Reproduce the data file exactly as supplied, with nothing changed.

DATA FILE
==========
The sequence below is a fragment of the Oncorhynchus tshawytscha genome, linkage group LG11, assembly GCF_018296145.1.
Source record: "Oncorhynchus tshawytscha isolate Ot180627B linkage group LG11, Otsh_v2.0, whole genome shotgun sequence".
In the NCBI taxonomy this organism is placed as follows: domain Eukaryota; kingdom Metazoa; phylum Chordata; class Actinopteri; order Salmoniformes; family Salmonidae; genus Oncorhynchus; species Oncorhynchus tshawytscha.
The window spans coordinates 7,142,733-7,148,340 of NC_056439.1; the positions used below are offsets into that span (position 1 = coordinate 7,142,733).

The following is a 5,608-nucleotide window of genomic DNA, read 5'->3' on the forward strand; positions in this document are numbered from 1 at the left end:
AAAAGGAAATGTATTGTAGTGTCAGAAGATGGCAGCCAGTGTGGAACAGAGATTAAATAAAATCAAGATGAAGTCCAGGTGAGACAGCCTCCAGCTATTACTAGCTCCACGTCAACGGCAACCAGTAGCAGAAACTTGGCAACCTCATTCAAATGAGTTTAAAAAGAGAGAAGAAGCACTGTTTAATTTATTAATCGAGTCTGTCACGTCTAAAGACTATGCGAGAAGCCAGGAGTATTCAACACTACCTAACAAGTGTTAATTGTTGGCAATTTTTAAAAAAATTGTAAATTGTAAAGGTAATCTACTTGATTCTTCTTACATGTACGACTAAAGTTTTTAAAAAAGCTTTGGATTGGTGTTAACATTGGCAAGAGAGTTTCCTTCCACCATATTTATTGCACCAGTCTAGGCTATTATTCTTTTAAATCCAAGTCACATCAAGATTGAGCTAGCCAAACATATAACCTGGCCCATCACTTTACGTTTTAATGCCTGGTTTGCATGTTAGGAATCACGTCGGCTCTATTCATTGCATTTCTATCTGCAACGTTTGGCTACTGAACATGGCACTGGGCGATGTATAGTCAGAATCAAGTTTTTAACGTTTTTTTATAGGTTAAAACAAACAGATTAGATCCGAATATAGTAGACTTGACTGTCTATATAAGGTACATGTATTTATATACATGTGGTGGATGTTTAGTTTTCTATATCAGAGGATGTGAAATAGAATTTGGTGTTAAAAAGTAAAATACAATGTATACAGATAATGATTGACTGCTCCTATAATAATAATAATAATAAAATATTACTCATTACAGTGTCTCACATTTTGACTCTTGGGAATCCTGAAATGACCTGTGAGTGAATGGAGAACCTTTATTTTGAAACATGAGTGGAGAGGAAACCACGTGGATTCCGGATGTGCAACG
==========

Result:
The sequence below is a fragment of the Oncorhynchus tshawytscha genome, linkage group LG11, assembly GCF_018296145.1.
Source record: "Oncorhynchus tshawytscha isolate Ot180627B linkage group LG11, Otsh_v2.0, whole genome shotgun sequence".
In the NCBI taxonomy this organism is placed as follows: domain Eukaryota; kingdom Metazoa; phylum Chordata; class Actinopteri; order Salmoniformes; family Salmonidae; genus Oncorhynchus; species Oncorhynchus tshawytscha.
The window spans coordinates 7,142,733-7,148,340 of NC_056439.1; the positions used below are offsets into that span (position 1 = coordinate 7,142,733).

The following is a 5,608-nucleotide window of genomic DNA, read 5'->3' on the forward strand; positions in this document are numbered from 1 at the left end:
AAAAGGAAATGTATTGTAGTGTCAGAAGATGGCAGCCAGTGTGGAACAGAGATTAAATAAAATCAAGATGAAGTCCAGGTGAGACAGCCTCCAGCTATTACTAGCTCCACGTCAACGGCAACCAGTAGCAGAAACTTGGCAACCTCATTCAAATGAGTTTAAAAAGAGAGAAGAAGCACTGTTTAATTTATTAATCGAGTCTGTCACGTCTAAAGACTATGCGAGAAGCCAGGAGTATTCAACACTACCTAACAAGTGTTAATTGTTGGCAATTTTTAAAAAAATTGTAAATTGTAAAGGTAATCTACTTGATTCTTCTTACATGTACGACTAAAGTTTTTAAAAAAGCTTTGGATTGGTGTTAACATTGGCAAGAGAGTTTCCTTCCACCATATTTATTGCACCAGTCTAGGCTATTATTCTTTTAAATCCAAGTCACATCAAGATTGAGCTAGCCAAACATATAACCTGGCCCATCACTTTACGTTTTAATGCCTGGTTTGCATGTTAGGAATCACGTCGGCTCTATTCATTGCATTTCTATCTGCAACGTTTGGCTACTGAACATGGCACTGGGCGATGTATAGTCAGAATCAAGTTTTTAACGTTTTTTTATAGGTTAAAACAAACAGATTAGATCCGAATATAGTAGACTTGACTGTCTATATAAGGTACATGTATTTATATACATGTGGTGGATGTTTAGTTTTCTATATCAGAGGATGTGAAATAGAATTTGGTGTTAAAAAGTAAAATACAATGTATACAGATAATGATTGACTGCTCCTATAATAATAATAATAATAAAATATTACTCATTACAGTGTCTCACATTTTGACTCTTGGGAATCCTGAAATGACCTGTGAGTGAATGGAGAACCTTTATTTTGAAACATGAGTGGAGAGGAAACCACGTGGATTCCGGATGTGCAACG